Milling with the Prima Technical Exchange

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Last week, Cigi played host to six representatives participating in the Prima Technical Exchange, a program that guided millers, chemists, and managers alike from Sri Lanka and Singapore through tours, demonstrations, and technology sessions. Prima Limited is one of the largest flour milling companies in the world. When it became operational in 1980, their Trincomalee mill in Sri Lanka was the largest in the world. Today, its milling capacity is 3,600 tonnes of wheat a day with a storage capacity of 200,000 tonnes. During Prima’s stay at Cigi, the topic of discussion was how Canadian wheat can meet the specific needs of Prima’s processors and consumers.

Canadian wheat represents the significant import for Prima Limited, in particular, CWRS. In 2013-14, Sri Lanka imported 526,600 tonnes of Canadian wheat. Prima Deputy Research and Development Manager Abdul Cader Abdul Careem notes that CWRS’s water absorption is lower (by approximately 2%) this year and last year than in previous years, but overall, he believes the quality of Canadian wheat to be good.

One of the main Sri Lankan end-products is noodles. As such, most of Prima’s flour milling processes are focused with this in mind. Here at Cigi, with a modern flour mill and a team of millers located on the 11th floor in downtown Winnipeg, we are able to address the requirements of Sri Lankan production.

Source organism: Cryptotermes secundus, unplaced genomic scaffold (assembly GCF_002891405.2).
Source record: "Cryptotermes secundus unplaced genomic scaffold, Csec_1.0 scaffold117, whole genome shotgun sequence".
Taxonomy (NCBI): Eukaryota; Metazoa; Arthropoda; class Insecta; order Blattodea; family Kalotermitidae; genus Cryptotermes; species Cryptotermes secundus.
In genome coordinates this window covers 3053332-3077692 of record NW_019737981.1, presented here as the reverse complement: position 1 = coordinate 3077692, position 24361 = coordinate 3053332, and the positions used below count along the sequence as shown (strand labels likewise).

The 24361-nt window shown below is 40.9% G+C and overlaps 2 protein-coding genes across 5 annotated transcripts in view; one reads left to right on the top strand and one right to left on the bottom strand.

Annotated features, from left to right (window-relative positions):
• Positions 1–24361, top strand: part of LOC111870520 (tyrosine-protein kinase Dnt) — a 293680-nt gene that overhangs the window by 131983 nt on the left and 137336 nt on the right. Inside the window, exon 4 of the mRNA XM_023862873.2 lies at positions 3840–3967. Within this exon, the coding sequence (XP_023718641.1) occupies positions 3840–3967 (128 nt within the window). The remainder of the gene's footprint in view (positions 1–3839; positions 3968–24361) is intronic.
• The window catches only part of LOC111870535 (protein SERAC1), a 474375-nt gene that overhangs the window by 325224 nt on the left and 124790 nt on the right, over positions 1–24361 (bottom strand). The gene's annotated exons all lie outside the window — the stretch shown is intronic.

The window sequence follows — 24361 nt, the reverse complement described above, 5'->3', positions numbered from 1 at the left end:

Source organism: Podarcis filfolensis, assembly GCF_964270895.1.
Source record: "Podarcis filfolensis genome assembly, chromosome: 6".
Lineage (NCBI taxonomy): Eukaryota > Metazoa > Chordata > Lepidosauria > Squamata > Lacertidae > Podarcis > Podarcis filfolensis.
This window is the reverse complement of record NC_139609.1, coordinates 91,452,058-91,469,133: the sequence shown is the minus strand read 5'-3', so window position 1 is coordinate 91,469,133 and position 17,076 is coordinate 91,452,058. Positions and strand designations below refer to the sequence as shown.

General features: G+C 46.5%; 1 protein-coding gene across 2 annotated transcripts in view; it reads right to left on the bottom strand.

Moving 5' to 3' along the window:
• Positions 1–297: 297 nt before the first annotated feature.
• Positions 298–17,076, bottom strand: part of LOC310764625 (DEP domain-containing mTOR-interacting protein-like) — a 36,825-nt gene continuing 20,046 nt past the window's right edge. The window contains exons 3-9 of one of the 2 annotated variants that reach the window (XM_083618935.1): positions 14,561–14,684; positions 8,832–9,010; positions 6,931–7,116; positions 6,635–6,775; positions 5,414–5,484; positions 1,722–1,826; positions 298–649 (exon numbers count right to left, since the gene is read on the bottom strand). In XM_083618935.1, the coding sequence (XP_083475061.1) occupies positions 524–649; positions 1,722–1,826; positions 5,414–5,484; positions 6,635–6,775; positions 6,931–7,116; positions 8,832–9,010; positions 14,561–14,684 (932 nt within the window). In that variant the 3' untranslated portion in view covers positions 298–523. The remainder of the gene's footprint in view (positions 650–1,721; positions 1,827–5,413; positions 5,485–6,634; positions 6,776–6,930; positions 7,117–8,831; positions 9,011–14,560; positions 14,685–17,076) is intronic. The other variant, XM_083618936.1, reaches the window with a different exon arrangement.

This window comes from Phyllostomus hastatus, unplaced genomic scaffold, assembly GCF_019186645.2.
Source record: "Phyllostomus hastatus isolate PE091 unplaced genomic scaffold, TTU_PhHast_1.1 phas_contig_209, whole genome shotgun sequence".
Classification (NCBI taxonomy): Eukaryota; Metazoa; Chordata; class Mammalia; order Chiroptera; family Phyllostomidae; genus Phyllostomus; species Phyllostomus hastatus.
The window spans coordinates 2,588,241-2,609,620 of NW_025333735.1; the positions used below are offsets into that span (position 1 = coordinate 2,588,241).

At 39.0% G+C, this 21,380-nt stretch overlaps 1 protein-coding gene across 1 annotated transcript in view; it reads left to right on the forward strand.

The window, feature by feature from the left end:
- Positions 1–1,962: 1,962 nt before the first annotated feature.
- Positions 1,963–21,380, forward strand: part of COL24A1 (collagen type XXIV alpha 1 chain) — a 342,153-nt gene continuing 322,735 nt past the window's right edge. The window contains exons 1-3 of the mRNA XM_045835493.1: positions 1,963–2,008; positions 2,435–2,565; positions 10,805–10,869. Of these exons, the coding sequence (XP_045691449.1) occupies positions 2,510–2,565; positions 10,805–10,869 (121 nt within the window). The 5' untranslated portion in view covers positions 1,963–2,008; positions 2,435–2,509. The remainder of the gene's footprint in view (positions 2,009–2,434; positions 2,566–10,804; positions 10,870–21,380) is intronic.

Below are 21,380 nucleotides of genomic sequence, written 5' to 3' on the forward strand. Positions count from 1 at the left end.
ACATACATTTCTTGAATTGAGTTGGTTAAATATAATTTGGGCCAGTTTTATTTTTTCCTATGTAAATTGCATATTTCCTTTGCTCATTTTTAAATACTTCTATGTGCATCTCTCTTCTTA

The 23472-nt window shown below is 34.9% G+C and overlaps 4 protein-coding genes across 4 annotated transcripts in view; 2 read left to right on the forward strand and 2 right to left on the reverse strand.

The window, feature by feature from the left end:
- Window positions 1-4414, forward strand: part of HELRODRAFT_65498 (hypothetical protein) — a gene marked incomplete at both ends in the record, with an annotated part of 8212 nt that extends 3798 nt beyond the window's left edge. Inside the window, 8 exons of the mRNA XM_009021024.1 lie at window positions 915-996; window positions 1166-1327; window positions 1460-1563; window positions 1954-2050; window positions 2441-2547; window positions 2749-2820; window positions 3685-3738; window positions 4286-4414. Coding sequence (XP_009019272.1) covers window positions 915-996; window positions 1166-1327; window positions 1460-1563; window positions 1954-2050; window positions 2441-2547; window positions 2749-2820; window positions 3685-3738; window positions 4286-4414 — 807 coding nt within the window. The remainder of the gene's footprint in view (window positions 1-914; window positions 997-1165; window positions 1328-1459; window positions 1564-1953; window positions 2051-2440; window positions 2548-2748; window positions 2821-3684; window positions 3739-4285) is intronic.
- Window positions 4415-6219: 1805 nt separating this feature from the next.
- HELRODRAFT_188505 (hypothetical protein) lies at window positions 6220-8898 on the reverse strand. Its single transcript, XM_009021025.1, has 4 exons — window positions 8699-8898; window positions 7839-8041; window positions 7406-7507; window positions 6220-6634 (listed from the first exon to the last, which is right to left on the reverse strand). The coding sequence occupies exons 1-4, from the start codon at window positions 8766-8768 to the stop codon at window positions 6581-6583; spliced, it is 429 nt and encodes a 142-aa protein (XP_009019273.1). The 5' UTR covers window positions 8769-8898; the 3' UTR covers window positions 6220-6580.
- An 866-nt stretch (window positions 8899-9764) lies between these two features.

The heat, the humidity, all the weather conditions are quite different in Sri Lanka from what they are here in Canada. A typical day there is roughly 37 degrees Celsius. (Not to say that it doesn’t get hot here, which it does, but it certainly can’t be denied that it’s a little cooler in Canada.) As such, the milling conditions will be different. The ambient temperature inside the milling facility will be different.

Cigi’s facilities and testing takes all this into account. We showed the participants from Sri Lanka how we test the precise processes for customers around the world who all have different specifications for their end-products. We are able to replicate the conditions used in the Prima mills here at Cigi to test their milling process.

However, it became immediately apparent that I was way out of my depth when it came to milling, and the Prima participants definitely knew their stuff. That much was evident. Technical terms and processes were thrown around, back and forth, between Cigi experts and Prima participants, and I was left dizzy from the exchange, struggling to keep up. Milling is a precise science, one where there is almost always something new to learn.

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Cigi Milling Technologist Norbert Cabral reviews Cigi’s process on how our mill operates.

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The group has a look at the wheat still in its whole kernel form before it’s actually milled. Frank Bergen, another Cigi Milling Technologist, shows the group the full process of our Pilot Mill, everything from how the wheat is stored, to how it’s cleaned, then tempered, and ultimately milled.